# Price to Earnings

Price-to-Earnings (P/E ratio) measures the ratio of a stock's current price to the earnings per share. It gives an investor an idea of how high a price he has to pay for a share that generates one dollar of earnings per year.

A lower P/E ratio may indicate that a stock is undervalued, as the market is placing a lower value on the company's earnings. A higher P/E ratio may indicate that a stock is overvalued, as the market is placing a higher value on the company's earnings.

The P/E ratio is most often used by comparing different companies operating in the same industry with each other. This allows the investor to draw a conclusion about which company is currently more undervalued in relation to the profit it generates.

An example of using the Price to Earnings Ratio (P/E Ratio) to evaluate a company's stock is as follows:

Let’s consider two companies: Coca-Cola and PepsiCo.

Coca-Cola's stock price is currently at \$54, and the earnings per share generated in recent months is \$1.8. This gives a P/E ratio of 30 (\$54 divided by \$1.8). To put it another way, in order to be entitled to one dollar of profit generated by that share, you must first pay \$30 for it.

In the case of PepsiCo, on the other hand, the situation is as follows: the share price is \$145 and EPS is \$5.1. This gives a P/E ratio of 28.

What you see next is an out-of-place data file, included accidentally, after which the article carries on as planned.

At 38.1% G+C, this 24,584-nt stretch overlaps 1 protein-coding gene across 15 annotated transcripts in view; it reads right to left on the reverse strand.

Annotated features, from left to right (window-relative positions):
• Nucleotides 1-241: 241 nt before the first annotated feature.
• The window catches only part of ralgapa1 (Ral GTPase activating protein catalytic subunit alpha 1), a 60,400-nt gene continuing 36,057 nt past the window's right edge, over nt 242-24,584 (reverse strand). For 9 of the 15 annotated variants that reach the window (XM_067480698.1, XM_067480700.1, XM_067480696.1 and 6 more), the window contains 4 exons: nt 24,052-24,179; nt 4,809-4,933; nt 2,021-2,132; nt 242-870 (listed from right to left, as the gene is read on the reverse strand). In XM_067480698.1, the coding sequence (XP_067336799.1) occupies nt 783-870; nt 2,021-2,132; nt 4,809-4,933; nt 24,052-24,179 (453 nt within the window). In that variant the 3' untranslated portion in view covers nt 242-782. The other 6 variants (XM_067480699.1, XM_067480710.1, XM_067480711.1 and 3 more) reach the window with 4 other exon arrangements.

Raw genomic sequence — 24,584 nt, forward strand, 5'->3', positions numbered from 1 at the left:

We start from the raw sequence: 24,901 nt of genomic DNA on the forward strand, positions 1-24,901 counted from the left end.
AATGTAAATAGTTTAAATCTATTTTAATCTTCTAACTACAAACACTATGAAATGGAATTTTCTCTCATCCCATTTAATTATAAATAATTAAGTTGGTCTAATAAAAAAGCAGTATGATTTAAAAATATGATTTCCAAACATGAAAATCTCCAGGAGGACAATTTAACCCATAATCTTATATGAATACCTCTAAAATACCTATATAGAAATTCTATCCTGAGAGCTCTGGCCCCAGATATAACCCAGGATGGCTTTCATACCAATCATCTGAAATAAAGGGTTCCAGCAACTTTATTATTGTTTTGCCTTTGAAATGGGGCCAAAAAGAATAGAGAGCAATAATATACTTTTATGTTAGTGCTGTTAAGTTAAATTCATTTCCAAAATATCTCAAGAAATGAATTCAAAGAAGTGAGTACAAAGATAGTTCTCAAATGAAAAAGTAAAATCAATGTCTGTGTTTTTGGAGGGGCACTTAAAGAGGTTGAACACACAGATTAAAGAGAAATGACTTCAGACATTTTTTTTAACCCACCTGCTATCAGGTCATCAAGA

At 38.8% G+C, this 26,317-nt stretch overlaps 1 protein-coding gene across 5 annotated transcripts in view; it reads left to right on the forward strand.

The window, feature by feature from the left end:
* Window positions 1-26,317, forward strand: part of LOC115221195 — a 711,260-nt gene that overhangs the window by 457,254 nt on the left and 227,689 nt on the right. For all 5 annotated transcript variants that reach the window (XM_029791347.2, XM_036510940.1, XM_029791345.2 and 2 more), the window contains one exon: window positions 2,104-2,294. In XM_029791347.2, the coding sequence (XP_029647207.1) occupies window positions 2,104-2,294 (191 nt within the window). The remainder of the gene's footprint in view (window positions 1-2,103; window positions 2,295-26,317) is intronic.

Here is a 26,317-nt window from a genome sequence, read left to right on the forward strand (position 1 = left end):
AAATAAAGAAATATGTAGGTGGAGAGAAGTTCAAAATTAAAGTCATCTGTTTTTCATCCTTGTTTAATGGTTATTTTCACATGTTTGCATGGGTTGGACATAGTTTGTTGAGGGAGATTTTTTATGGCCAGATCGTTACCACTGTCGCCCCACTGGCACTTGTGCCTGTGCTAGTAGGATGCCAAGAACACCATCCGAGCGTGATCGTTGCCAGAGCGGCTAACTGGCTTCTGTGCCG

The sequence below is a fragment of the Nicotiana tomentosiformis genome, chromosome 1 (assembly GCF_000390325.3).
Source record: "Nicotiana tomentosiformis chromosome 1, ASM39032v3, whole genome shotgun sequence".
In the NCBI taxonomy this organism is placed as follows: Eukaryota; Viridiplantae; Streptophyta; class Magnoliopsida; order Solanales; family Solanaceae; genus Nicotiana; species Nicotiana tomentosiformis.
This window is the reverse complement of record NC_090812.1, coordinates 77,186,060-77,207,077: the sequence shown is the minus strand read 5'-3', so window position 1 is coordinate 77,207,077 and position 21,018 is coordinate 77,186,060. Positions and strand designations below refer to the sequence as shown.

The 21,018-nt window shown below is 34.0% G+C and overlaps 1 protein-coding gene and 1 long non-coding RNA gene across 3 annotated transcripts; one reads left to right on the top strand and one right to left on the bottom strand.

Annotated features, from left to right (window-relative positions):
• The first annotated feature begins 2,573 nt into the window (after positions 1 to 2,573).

This means that at this point Coca-Cola's stock is slightly more expensive than PepsiCo's, because for one dollar of annual profit generated by Coca-Cola the investor has to pay \$30 in share price, while in the case of PepsiCo it is only \$28.

Such information is insanely important from an investor's point of view, because it allows to exclude the influence of the mere trading price of the shares in question on the opinion as to whether they are expensive or not.

Seemingly, it is PepsiCo's stock that appears more expensive, since at first glance its price is \$145 relative to that of a competitor's stock located at \$54.

However, the conclusion will change dramatically if we compare how many dollars of profit we receive in exchange for buying shares of one and the other company.

This type of comparison is possible because here we are relating two values expressed using the same unit, the US dollar, to each other. First, an investor must pay X dollars to purchase a share, which will then generate X dollars for him in the form of profits.